Other people’s wrongdoings

Being 70% mentally disabled means I am 30% physically disabled. Considering I didn’t know I was disabled at all, it’s a lot of numbers to get my head around. Others not caring enough to help me work through my disability is hard.

It’s not the life I wanted, but it’s the life I got. Luckily for me my blog and book have made me stronger. I have understanding now. Although my life’s been tough, it’s why I’ve had to live this life that I struggle with the most.

Ignoring my disability’s very presence, is the catalyst to my mental struggles and as much as I try to reconcile, where I think I’m okay, my subconscious tells me I’m not. Why are other people’s wrongdoings never placed on them and why do they feel threatened when approached, instead of them accepting they are responsible?

Disability will always come at a mental cost and that’s not okay. I have my struggle days; support should always be in a place. That feels like the hardest part.

7 Mar, 2020

2 thoughts on “Other people’s wrongdoings

  1. Don’t I often wonder about those things myself. Why is it that I have watched people do whatever they pleased without any real consequences?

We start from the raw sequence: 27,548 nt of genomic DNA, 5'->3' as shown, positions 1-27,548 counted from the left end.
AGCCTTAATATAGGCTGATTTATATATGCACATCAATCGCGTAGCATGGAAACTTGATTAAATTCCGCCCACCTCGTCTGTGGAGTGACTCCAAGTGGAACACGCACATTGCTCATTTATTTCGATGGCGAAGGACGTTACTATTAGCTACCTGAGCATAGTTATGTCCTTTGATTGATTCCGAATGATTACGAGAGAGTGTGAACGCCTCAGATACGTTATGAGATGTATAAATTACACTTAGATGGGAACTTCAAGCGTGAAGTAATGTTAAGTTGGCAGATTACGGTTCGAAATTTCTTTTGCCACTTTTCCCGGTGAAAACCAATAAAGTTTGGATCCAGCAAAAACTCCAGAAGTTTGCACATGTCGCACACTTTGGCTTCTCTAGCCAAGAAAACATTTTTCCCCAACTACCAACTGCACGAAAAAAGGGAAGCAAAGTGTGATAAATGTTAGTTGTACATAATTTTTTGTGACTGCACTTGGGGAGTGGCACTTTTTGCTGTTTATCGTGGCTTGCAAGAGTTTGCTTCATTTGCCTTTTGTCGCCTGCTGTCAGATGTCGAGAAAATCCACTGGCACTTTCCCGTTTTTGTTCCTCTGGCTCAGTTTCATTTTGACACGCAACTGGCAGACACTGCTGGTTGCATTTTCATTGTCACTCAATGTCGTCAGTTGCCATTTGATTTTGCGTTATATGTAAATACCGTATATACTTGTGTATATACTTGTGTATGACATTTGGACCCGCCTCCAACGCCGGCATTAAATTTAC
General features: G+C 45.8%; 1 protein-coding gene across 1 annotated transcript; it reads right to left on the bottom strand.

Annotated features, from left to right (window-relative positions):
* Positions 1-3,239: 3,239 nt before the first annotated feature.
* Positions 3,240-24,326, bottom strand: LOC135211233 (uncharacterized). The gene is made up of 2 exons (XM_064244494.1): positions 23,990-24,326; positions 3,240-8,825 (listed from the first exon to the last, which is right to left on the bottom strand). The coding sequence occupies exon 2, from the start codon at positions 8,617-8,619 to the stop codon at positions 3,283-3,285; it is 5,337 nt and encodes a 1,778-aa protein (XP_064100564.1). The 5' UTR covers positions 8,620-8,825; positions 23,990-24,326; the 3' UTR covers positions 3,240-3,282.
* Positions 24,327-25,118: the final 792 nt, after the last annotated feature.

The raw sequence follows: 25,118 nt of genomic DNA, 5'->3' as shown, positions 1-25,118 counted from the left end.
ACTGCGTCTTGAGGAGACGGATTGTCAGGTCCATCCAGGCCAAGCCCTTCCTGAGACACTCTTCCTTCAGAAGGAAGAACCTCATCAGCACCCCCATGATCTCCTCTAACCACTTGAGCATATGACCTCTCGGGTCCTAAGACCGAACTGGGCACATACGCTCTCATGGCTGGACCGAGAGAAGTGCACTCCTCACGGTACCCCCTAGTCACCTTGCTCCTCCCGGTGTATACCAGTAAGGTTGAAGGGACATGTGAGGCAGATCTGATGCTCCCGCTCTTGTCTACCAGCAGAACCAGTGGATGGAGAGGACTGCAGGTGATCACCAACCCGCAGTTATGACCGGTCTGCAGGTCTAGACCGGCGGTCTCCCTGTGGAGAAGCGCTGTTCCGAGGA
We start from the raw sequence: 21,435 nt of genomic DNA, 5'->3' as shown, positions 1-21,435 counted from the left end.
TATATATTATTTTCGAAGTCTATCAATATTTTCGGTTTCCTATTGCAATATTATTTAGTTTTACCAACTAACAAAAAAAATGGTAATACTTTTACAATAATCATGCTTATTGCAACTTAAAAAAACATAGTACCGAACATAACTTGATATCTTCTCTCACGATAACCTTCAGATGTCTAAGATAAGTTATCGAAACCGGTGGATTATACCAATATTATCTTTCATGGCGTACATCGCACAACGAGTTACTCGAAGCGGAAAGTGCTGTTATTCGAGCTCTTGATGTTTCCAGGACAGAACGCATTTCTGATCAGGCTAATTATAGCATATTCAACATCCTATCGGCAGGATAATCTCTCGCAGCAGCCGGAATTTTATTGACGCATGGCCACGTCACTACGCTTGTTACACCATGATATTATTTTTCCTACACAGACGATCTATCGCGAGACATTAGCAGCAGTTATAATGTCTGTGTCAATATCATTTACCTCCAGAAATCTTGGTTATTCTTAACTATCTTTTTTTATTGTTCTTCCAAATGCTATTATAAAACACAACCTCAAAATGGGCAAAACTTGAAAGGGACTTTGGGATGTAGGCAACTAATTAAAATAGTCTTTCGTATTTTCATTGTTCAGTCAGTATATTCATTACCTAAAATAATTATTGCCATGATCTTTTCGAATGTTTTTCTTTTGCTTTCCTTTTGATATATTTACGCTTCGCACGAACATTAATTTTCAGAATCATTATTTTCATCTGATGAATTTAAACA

My parents always blamed each other for their problems and made us feel like such a burden. They acted like none of us had any problems, when it was obvious that we did.

    People say things like they did the best they could with what they had, but my parents could have done so much more than they did.

    Both of us grew up in times when we fell through the cracks, which was truly such a shame.

    1. Thanks Randy. I agree. It is only when parents take time to work on themselves that they put their children first,

      All children have a right to grow up with self-esteem and confidence. When you say, ‘both of us grew up in times when we fell through the cracks’ – yes, without the support that is exactly what happens.

      We can only find positive ways to get past other people’s wrongdoings.

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